Cusco is a bit smaller than Cuenca, and is known for its rich Incan history and cultural heritage, while Cuenca is known for its colonial architecture and outdoor activities. Both cities have different aspects to offer to potential residents and visitors. Personally, I found Cusco annoying, as I couldn’t walk 30 seconds without someone trying to sell me something. It was suffocating. This is very rare in Cuenca.
Having “The Chat” With Your Family, Friends, & Boss
Telling your family and friends that you are emigrating permanently to another country can be a difficult conversation, but it is important to approach it with kindness and understanding.
Here are some suggestions for how to have this conversation:
- Explain your reasons for emigrating: Share with your family and friends the reasons why you have decided to move, such as job opportunities, personal growth, or a desire for a different lifestyle.
- Reassure them that you will stay in touch: Let them know that you will keep in touch regularly through phone calls, video chats, and social media.
- Share your excitement: Show your family and friends that you are excited about this new opportunity, and that you believe it will be a positive change for you.
- Be understanding of their feelings: Recognize that this news may be difficult for your family and friends to hear and that they may have mixed emotions about your decision. Show empathy and understanding.
- Plan a visit or invite them to visit: Make a plan to see each other soon, or invite them to come to visit you in your new home.
- Keep an open mind: It’s important to be open to the idea that their reaction may not be what you expect and be ready to listen to their concerns and respond accordingly.
Remember that your family and friends may have a lot of questions and concerns, so it is important to be patient and understanding. Communicate openly, and be prepared to answer their questions. as best as you can.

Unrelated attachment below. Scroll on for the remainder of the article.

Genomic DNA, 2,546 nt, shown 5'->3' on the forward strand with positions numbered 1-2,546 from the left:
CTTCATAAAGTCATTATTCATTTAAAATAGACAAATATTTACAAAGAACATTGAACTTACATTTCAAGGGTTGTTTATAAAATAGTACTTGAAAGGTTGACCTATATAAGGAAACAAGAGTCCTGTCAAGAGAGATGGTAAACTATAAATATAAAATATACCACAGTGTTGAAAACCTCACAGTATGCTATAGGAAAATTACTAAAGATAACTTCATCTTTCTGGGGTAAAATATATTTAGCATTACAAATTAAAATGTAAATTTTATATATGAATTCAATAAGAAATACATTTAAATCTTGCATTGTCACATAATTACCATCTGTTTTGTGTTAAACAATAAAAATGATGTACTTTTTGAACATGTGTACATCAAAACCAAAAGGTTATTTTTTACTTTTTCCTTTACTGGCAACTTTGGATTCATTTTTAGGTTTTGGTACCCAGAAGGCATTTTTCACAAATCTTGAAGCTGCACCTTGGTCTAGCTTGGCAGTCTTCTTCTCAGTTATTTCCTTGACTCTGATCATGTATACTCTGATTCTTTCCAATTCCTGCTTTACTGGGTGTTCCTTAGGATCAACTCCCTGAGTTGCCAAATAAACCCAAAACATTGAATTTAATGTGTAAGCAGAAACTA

Now, if your boss is your biggest hurdle and you want to work remotely, this letter can help.
Dear [Boss’s Name],
I hope this letter finds you well. I am writing to express my interest in negotiating a remote work agreement with our company. As we have all seen, the current global situation has made remote work a viable and necessary option for many businesses. I believe that a remote work agreement would be beneficial for both myself and the company. At this moment in time, I would like to relocate to Cuenca, Ecuador.
As you know, I have been a dedicated and productive member of the team for [X amount of time]. I am confident that I can continue to make valuable contributions to the company while working remotely. Remote work would allow me to [insert specific reasons why remote work would be beneficial for you, such as reducing commute time, increased flexibility, better work-life balance, etc.].
I understand that remote work may present certain challenges and I am willing to work with the company to ensure a smooth transition. I am open to discussing and implementing any necessary systems or protocols to ensure that my work is done efficiently and effectively.
I would greatly appreciate the opportunity to discuss this further and come to a mutually beneficial agreement. Please let me know if there is a time that works for you to discuss this further.
Thank you for your time and consideration.
Want to Learn More?
Young people who have found and surfed this article, I thank you for your time and attention. I’ve done my best to cover topics of greatest interest to younger expats as many subjects as possible, but there are some things I have left out because they are too subjective (best things to eat) or I do not wish to fake true expertise (taxes and legal guidance).
If you do want to talk to me personally to ask a barrage of questions about Cuenca, you can commission a 2-hour video call with me for $30. This $30 is part of the Humans of Cuenca project and will go to a local charity.